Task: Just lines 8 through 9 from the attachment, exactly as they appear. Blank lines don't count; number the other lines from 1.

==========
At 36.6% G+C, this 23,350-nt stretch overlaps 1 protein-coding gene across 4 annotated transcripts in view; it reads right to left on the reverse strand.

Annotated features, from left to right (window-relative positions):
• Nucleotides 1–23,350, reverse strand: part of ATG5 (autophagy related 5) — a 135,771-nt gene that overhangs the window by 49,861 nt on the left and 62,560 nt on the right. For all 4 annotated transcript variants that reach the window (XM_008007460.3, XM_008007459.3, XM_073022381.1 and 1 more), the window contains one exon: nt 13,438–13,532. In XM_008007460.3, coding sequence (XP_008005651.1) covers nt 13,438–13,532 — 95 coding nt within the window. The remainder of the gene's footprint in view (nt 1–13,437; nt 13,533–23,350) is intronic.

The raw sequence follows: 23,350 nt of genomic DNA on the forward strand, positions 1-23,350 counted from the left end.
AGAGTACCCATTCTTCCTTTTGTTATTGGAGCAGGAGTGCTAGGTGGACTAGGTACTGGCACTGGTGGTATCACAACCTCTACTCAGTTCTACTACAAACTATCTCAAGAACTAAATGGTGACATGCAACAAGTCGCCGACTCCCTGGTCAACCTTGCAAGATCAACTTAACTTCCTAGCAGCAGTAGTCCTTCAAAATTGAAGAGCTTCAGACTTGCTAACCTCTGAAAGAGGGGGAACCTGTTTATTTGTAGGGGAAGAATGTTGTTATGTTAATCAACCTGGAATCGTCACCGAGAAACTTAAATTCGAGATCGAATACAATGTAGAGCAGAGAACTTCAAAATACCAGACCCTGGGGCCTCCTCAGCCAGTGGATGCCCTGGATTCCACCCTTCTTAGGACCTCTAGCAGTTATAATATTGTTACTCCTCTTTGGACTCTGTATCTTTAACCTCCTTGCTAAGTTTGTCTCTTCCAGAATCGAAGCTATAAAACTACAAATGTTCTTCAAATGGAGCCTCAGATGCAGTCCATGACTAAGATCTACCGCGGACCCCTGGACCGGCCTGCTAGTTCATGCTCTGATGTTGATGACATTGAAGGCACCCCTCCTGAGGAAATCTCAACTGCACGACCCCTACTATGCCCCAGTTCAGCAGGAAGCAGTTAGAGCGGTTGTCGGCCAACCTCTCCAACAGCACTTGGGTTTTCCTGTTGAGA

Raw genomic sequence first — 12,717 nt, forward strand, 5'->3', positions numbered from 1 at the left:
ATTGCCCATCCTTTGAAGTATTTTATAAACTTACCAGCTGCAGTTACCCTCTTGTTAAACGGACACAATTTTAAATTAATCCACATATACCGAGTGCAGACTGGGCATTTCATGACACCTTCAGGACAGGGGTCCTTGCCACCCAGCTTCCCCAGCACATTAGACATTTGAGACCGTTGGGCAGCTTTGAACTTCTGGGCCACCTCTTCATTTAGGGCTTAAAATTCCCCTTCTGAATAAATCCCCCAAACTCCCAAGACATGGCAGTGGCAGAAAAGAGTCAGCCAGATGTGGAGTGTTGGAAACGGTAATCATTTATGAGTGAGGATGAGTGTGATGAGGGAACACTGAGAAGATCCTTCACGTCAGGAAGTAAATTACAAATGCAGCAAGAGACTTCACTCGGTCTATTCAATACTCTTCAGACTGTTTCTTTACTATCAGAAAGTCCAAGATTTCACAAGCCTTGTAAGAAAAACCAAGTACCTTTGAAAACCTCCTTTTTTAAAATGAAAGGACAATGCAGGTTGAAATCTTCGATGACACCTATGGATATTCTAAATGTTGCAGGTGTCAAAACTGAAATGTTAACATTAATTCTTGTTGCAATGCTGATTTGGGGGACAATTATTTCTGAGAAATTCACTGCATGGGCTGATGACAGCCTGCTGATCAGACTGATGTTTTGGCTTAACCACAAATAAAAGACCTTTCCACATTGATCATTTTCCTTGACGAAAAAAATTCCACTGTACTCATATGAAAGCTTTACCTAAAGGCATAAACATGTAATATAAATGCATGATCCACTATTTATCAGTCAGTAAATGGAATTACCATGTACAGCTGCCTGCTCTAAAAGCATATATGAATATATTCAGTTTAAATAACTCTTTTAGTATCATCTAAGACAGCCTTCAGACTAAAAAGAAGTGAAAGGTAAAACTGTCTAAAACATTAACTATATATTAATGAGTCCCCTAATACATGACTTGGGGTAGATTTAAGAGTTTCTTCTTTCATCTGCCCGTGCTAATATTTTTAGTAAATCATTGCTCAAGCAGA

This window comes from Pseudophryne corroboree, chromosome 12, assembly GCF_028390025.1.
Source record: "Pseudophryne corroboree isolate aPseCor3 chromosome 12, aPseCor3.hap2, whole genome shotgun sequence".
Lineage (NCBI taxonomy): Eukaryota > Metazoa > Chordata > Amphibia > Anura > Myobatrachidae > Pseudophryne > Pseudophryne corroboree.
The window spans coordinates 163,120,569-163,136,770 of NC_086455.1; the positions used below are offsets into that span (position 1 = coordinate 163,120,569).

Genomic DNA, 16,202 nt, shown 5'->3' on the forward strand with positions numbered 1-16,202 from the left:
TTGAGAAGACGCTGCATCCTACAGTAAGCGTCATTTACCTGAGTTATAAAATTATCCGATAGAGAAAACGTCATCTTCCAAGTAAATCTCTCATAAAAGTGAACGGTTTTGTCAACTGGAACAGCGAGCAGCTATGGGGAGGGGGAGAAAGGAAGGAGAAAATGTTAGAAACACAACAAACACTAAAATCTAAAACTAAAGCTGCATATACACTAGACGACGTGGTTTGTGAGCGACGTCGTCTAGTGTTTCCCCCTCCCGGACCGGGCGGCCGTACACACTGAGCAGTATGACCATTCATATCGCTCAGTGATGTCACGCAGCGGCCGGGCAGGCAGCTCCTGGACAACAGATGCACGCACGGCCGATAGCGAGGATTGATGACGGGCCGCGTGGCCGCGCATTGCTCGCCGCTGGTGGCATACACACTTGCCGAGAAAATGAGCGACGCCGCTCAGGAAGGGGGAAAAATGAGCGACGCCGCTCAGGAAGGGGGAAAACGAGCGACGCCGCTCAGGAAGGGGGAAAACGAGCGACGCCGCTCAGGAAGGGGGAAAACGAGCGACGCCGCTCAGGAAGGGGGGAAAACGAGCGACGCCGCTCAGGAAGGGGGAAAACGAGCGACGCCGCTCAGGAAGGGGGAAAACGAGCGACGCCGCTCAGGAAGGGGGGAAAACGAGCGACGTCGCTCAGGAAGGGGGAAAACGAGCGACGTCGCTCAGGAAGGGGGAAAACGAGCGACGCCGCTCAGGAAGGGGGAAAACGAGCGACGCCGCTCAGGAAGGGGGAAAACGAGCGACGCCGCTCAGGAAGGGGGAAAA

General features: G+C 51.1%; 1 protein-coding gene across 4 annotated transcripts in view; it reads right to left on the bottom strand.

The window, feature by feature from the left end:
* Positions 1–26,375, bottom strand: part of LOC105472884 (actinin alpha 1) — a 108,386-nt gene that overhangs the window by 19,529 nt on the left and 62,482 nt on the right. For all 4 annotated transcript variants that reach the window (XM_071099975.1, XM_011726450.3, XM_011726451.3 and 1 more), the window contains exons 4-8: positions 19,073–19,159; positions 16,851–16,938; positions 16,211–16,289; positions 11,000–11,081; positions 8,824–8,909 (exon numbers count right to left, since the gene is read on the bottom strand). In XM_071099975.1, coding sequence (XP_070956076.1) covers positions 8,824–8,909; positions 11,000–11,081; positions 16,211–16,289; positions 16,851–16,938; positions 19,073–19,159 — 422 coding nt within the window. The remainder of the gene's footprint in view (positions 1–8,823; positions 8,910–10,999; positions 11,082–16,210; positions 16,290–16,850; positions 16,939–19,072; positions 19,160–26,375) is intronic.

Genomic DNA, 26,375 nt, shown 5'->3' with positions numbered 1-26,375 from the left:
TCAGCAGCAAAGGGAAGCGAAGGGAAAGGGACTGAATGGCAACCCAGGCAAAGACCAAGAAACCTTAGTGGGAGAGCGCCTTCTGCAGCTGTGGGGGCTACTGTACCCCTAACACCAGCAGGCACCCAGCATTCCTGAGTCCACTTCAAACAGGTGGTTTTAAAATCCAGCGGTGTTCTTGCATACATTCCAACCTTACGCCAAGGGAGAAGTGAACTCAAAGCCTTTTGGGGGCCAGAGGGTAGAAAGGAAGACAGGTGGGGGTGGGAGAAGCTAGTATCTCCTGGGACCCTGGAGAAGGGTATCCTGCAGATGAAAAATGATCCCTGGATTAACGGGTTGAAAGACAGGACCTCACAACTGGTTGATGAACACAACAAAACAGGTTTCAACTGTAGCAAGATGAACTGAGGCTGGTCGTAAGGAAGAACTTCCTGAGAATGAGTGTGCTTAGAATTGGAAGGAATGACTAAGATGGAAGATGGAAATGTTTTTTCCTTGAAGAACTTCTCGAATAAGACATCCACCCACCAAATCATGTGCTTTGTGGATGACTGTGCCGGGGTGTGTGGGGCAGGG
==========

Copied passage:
This window comes from Pseudophryne corroboree, chromosome 12, assembly GCF_028390025.1.
Source record: "Pseudophryne corroboree isolate aPseCor3 chromosome 12, aPseCor3.hap2, whole genome shotgun sequence".